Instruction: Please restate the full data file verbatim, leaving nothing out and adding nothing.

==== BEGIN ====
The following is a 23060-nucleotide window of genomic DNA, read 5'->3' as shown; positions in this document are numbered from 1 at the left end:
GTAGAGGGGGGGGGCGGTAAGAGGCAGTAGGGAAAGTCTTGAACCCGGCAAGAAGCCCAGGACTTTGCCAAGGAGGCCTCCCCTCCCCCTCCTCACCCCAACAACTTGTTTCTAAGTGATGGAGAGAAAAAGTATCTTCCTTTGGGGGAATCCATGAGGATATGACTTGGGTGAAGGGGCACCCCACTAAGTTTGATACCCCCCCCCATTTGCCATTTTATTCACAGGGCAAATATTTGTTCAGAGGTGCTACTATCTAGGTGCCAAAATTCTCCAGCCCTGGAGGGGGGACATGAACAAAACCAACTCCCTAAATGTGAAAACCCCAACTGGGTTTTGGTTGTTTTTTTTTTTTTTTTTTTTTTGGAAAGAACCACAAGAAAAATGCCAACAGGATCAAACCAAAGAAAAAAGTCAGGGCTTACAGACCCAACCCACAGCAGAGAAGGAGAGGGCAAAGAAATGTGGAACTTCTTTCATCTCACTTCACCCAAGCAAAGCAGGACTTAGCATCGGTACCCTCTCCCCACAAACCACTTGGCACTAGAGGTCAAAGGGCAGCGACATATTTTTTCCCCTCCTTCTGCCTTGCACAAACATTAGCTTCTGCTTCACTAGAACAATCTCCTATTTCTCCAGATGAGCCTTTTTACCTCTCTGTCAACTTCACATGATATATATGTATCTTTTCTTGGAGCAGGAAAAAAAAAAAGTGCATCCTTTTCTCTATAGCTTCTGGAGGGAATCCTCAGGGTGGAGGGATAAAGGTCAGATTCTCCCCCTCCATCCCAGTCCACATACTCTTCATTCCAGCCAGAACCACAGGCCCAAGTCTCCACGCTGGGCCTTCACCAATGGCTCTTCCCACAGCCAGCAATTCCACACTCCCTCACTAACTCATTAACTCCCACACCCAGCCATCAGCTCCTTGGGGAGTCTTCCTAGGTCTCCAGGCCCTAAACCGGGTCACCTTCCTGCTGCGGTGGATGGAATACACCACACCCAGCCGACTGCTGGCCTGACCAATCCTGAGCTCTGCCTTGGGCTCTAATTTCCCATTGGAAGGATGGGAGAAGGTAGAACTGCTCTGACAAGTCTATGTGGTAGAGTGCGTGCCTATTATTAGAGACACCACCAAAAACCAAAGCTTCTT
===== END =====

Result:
The following is a 23060-nucleotide window of genomic DNA, read 5'->3' as shown; positions in this document are numbered from 1 at the left end:
GTAGAGGGGGGGGGCGGTAAGAGGCAGTAGGGAAAGTCTTGAACCCGGCAAGAAGCCCAGGACTTTGCCAAGGAGGCCTCCCCTCCCCCTCCTCACCCCAACAACTTGTTTCTAAGTGATGGAGAGAAAAAGTATCTTCCTTTGGGGGAATCCATGAGGATATGACTTGGGTGAAGGGGCACCCCACTAAGTTTGATACCCCCCCCCATTTGCCATTTTATTCACAGGGCAAATATTTGTTCAGAGGTGCTACTATCTAGGTGCCAAAATTCTCCAGCCCTGGAGGGGGGACATGAACAAAACCAACTCCCTAAATGTGAAAACCCCAACTGGGTTTTGGTTGTTTTTTTTTTTTTTTTTTTTTTGGAAAGAACCACAAGAAAAATGCCAACAGGATCAAACCAAAGAAAAAAGTCAGGGCTTACAGACCCAACCCACAGCAGAGAAGGAGAGGGCAAAGAAATGTGGAACTTCTTTCATCTCACTTCACCCAAGCAAAGCAGGACTTAGCATCGGTACCCTCTCCCCACAAACCACTTGGCACTAGAGGTCAAAGGGCAGCGACATATTTTTTCCCCTCCTTCTGCCTTGCACAAACATTAGCTTCTGCTTCACTAGAACAATCTCCTATTTCTCCAGATGAGCCTTTTTACCTCTCTGTCAACTTCACATGATATATATGTATCTTTTCTTGGAGCAGGAAAAAAAAAAAGTGCATCCTTTTCTCTATAGCTTCTGGAGGGAATCCTCAGGGTGGAGGGATAAAGGTCAGATTCTCCCCCTCCATCCCAGTCCACATACTCTTCATTCCAGCCAGAACCACAGGCCCAAGTCTCCACGCTGGGCCTTCACCAATGGCTCTTCCCACAGCCAGCAATTCCACACTCCCTCACTAACTCATTAACTCCCACACCCAGCCATCAGCTCCTTGGGGAGTCTTCCTAGGTCTCCAGGCCCTAAACCGGGTCACCTTCCTGCTGCGGTGGATGGAATACACCACACCCAGCCGACTGCTGGCCTGACCAATCCTGAGCTCTGCCTTGGGCTCTAATTTCCCATTGGAAGGATGGGAGAAGGTAGAACTGCTCTGACAAGTCTATGTGGTAGAGTGCGTGCCTATTATTAGAGACACCACCAAAAACCAAAGCTTCTT